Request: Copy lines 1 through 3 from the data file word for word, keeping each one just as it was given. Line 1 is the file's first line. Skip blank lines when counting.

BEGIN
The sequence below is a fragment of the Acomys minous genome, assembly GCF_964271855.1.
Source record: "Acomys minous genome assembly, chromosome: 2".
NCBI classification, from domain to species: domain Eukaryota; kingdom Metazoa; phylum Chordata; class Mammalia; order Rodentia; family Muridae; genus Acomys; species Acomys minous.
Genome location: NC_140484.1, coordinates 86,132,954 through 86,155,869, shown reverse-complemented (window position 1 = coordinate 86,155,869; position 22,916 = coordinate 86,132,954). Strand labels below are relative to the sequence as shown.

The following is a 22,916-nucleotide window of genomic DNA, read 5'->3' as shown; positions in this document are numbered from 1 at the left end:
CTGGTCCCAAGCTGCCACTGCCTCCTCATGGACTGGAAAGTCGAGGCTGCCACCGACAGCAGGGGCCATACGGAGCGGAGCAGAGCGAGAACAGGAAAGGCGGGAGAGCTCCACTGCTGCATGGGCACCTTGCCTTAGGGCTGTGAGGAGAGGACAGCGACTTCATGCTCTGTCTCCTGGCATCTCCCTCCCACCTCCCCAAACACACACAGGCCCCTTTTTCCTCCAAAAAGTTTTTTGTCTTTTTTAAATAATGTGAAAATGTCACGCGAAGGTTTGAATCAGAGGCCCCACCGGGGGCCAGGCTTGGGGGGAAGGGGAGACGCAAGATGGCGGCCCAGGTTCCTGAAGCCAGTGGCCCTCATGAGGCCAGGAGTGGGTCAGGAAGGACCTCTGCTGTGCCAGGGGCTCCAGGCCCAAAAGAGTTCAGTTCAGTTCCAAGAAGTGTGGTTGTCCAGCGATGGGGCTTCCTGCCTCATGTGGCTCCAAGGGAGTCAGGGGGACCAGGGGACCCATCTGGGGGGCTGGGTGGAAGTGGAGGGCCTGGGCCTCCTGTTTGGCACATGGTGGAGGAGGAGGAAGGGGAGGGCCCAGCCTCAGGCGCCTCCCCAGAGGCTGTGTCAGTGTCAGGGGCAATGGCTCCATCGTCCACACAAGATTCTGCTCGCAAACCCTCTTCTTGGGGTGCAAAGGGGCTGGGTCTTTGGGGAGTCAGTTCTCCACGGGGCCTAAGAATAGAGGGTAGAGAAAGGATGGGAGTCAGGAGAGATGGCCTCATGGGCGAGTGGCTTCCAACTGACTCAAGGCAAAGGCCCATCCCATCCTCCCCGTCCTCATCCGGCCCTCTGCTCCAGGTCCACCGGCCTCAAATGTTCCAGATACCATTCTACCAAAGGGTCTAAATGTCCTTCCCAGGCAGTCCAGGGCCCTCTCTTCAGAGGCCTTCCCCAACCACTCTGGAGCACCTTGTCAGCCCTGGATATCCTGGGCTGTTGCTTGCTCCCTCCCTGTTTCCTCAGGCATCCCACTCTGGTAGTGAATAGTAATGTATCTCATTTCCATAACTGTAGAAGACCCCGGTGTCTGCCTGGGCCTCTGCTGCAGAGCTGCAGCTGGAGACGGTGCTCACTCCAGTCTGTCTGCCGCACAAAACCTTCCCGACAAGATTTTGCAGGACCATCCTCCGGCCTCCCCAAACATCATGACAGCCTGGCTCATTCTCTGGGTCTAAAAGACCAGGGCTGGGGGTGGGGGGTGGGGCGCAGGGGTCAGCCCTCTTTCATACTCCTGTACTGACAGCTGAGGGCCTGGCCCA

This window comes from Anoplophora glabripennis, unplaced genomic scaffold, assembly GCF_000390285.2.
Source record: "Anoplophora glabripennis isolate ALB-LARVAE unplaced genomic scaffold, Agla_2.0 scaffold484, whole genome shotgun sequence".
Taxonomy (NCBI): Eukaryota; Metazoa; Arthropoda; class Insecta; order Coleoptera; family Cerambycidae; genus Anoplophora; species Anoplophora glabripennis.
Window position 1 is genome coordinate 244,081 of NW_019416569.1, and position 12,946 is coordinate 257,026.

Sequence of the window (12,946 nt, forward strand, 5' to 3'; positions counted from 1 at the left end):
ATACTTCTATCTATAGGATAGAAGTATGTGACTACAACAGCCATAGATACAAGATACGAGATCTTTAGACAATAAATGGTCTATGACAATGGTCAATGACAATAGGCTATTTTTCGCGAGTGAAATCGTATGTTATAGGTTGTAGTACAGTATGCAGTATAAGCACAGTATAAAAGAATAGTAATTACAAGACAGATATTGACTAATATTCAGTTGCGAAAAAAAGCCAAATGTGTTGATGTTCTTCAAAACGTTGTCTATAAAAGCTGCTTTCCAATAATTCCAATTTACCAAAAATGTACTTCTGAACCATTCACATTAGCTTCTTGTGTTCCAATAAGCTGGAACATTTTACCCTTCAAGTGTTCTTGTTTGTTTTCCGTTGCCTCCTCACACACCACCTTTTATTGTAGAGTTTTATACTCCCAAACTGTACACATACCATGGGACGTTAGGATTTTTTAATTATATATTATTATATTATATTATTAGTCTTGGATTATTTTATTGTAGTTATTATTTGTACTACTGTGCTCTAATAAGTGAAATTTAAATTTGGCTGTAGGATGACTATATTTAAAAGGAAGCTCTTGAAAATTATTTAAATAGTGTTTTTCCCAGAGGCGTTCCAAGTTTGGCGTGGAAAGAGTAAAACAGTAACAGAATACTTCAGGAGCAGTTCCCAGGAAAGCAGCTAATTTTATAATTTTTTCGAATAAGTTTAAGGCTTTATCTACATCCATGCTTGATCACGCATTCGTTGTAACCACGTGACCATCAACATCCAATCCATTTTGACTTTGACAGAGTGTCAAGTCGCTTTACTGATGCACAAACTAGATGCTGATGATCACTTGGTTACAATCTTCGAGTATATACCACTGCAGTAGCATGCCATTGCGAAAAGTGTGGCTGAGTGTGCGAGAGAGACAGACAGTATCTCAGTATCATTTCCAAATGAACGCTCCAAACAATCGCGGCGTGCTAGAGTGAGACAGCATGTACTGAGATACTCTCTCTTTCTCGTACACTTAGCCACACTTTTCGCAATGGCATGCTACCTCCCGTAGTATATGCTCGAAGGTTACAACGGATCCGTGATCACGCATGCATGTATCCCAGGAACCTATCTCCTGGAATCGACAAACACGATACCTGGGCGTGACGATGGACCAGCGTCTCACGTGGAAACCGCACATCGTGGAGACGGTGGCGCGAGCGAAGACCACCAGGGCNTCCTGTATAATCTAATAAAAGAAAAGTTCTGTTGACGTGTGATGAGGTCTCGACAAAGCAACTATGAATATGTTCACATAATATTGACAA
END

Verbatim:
The sequence below is a fragment of the Acomys minous genome, assembly GCF_964271855.1.
Source record: "Acomys minous genome assembly, chromosome: 2".
NCBI classification, from domain to species: domain Eukaryota; kingdom Metazoa; phylum Chordata; class Mammalia; order Rodentia; family Muridae; genus Acomys; species Acomys minous.